Dear family of St Paul’s
Greetings in Jesus’ name on this Third Easter Sunday!
Sermon: Revd’ Sabelo Mthimkhulu
“Holy Father, keep them in your name, which you have given me, that they may be one, even as we are one”
As some of us might know, on Thursday, the followers of Jesus (Christians) celebrated the Ascension Day.
This day marks the returning of Jesus to the Father or to God.
After 40 day of His resurrection, Jesus led his disciples to the Mount of Olive in Jerusalem, to inform them that the time for him to return to the Father has come.
Jesus leaves His followers with instructions of living, serving, and caring for another.
John presents to us a prayer of Jesus.
In this prayer Jesus is a mediator for his followers.
In this pericope, Jesus prays for protection.
Jesus asks the Holy Father to protect the ones whom he has given in His (the Father’s) name, so that they may be one as the Father and the Son are one.
The point of protection is that His followers should mirror or reflect the relationship that God (the Father) has with God (the Son).
Jesus is praying for an inseparable unity.
The unity that can only be found in Him and the Father.
He prays for a genuine love,
The love that he himself has shown to the world he has been sent to.
So, it is when God has protected them that they can be able to share this wonderful Love with the world.
Jesus is also praying that God protects His own (His followers) from the evil one
And He suggests that this “evil one” is at work in the world.
But one may wonder, who or what is this evil one?
If that’s you, you are not the only one,
Quite a number of Theologian have also grappled with question
One of the interesting Theological ideas suggests that when Jesus speaks about the world,
He is referring to the Earth, as interesting as this Theology might sound but it can also be dangerous.
It could suggest that all what we have here on earth is evil and undesirable by God.
And only whatever is up there (in Heaven) is good and desirable by God.
The second story of creation suggests that God formed us out of the ground
He formed us from the Earth.
And out of the ground, came every tree that is pleasant to the sight and good for food,
So how can the Earth then be evil?
How can what God has created us from, be evil?
This interpretation sometimes goes as far as denying that everything on earth is the gift from God.
And this understanding results in questions such as
- Then if we are not of this world “Earth”, what is the point of loving, caring for the Mother Earth?
Let’s destroy it, so we can quickly move away from it and its evilness.
Our current environmental challenges have proven this theology to be not helpful.
It results into the lack of appreciating what God grants us through nature.
So, what is this world, that Jesus is going and on about?
The relationship between Jesus, His followers and the world are so complicated in John’s narrative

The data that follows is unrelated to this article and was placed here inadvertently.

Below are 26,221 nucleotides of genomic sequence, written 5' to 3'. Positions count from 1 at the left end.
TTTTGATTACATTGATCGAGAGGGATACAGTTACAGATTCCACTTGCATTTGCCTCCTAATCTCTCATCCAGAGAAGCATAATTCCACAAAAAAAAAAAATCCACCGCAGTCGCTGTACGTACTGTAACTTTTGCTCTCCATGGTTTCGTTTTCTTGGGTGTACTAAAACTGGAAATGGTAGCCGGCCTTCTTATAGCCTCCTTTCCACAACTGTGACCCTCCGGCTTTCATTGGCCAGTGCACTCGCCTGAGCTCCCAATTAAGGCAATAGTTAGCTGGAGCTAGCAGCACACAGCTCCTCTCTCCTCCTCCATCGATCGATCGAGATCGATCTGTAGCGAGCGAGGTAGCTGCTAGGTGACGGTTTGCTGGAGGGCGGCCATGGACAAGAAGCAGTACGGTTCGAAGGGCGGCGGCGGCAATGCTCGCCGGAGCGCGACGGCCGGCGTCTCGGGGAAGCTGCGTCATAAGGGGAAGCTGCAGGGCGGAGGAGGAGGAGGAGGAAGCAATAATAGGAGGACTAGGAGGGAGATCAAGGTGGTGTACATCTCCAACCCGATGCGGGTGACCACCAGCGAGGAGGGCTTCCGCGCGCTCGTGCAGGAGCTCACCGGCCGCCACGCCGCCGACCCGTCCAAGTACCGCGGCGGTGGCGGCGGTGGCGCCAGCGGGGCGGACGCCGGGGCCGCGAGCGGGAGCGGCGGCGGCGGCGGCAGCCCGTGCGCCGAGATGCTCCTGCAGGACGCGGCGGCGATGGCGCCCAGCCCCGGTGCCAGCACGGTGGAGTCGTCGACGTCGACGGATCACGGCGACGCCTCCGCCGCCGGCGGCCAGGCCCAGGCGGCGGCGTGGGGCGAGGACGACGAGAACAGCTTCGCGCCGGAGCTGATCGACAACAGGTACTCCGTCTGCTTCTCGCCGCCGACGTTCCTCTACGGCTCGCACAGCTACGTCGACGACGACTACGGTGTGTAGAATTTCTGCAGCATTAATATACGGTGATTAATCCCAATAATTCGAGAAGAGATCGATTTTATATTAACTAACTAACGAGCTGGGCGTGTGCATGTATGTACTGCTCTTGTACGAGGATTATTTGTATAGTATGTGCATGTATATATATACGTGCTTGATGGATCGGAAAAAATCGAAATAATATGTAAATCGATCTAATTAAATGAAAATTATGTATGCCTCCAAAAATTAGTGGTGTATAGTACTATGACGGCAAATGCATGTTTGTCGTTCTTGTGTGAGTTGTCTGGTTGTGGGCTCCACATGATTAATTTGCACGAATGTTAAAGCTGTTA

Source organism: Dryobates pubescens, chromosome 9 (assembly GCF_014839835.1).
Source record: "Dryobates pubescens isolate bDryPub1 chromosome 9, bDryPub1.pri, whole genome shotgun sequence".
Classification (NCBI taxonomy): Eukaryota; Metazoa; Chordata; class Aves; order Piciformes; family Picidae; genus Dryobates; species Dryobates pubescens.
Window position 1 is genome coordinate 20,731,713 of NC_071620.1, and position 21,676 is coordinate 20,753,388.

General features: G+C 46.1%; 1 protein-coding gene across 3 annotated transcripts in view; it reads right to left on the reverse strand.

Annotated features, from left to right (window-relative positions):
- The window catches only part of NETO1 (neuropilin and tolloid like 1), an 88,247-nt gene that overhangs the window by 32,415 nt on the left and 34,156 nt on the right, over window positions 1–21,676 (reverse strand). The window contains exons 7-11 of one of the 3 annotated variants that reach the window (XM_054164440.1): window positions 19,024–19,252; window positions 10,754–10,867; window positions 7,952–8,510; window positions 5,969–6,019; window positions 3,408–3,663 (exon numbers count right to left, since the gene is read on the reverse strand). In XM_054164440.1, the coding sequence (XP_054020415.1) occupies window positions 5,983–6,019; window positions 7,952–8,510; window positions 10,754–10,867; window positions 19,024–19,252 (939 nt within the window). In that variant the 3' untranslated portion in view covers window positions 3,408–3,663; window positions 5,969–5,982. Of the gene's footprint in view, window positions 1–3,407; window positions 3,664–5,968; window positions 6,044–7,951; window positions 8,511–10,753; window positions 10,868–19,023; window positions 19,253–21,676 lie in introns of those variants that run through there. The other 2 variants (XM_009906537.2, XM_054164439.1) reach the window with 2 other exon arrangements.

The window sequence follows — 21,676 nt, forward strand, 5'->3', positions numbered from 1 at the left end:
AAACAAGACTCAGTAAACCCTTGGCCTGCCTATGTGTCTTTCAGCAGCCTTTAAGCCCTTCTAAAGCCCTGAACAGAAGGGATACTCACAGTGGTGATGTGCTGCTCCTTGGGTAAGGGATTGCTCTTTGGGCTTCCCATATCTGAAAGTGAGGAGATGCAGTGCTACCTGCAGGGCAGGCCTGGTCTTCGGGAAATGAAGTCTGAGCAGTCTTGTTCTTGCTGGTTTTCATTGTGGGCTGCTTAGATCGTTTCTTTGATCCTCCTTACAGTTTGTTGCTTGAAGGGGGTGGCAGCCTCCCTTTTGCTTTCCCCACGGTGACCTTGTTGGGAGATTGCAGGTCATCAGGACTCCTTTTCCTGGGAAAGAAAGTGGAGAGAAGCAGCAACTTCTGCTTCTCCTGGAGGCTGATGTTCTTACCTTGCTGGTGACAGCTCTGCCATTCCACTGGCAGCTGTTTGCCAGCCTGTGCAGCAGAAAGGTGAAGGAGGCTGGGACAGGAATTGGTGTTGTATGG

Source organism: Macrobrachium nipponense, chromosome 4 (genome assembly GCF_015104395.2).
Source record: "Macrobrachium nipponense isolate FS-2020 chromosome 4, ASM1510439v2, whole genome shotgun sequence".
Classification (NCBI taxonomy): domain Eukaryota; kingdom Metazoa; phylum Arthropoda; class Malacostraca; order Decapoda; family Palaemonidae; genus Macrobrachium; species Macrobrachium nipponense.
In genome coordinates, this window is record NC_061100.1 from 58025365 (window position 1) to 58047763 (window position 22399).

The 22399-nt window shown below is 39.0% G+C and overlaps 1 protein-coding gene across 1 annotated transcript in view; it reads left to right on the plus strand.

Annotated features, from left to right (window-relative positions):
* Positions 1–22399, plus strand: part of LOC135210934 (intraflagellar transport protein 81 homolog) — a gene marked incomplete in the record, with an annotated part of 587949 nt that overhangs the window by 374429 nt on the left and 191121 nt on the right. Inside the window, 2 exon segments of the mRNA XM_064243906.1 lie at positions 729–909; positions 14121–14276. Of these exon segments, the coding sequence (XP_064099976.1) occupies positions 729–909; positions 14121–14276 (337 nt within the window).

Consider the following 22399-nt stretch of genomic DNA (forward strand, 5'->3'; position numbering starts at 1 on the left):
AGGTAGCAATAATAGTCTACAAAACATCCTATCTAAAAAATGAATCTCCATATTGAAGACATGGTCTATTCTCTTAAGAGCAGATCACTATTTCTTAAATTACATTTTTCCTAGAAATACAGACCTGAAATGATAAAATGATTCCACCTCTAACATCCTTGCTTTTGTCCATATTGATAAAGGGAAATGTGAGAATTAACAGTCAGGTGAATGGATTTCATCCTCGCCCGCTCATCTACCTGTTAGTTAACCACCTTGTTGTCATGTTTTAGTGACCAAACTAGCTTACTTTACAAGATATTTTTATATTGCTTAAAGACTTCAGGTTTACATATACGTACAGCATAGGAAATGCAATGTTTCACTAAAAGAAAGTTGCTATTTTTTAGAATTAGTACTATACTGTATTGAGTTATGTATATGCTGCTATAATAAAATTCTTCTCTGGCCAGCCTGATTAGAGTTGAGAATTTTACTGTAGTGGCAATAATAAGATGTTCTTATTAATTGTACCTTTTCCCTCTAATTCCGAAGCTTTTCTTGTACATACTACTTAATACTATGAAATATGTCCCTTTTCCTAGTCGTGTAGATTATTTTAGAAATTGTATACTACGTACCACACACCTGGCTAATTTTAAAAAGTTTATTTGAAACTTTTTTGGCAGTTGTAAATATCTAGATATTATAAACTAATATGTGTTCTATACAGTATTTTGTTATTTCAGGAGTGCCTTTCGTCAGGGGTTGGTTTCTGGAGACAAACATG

You remember that famous John 3:16 verse “For God so loved the world, that He gave his only son, that whosoever believes in him should not perish but have eternal life”
And in today’s pericope, we hear that Jesus’ followers were chosen from the “world”.
And the same time they are hated by the “world”
They are also not of the world, and Jesus prays that they be protected from the evil one who is at work in the “world”.
As much as they are hated by the world, but Jesus doesn’t desire that they be taken out of the “world”
That sounds confusing, isn’t?
Can I make just this one Theological suggestion about the world Jesus is talking about?
The “world” is that part of us (our society), that embraces hatred, hetero-patriarchy, racism, gender stereotype, violence, lack of care for those in need, economic imbalance, lack of environmental stewardship etc.
It is this world that Jesus prays that God protects us from
But why it then Jesus praying that His followers (And maybe us this morning) do not get taken out of the world, but rather that God protects them from the evil one?
Maybe it is because their ministry was the ministry of challenging these worldly systems.
They had to be a light in darkness,
Love where there is hatred,
Hope where there is despair
And Joy where there is sadness
We as followers of Jesus, are also called to this challenging ministry
And It is only when we reflect the union of the Father and Son, that we can mend the brokenness of our society.
God’s existence on Earth can be experienced through our own act of unity.
“Holy Father, keep us in Your name, which You have given Your Son our Lord Jesus Christ, that we may be one, even as You and Your Son are one”
During this difficult time of the global pandemic, you are invited to make a contribution to the ministry and mission of our church by making a donation to the following account: Account Name: St Paul’s Church Account Number: 50854628623 Bank: First National Bank (FNB) Branch Code: 221426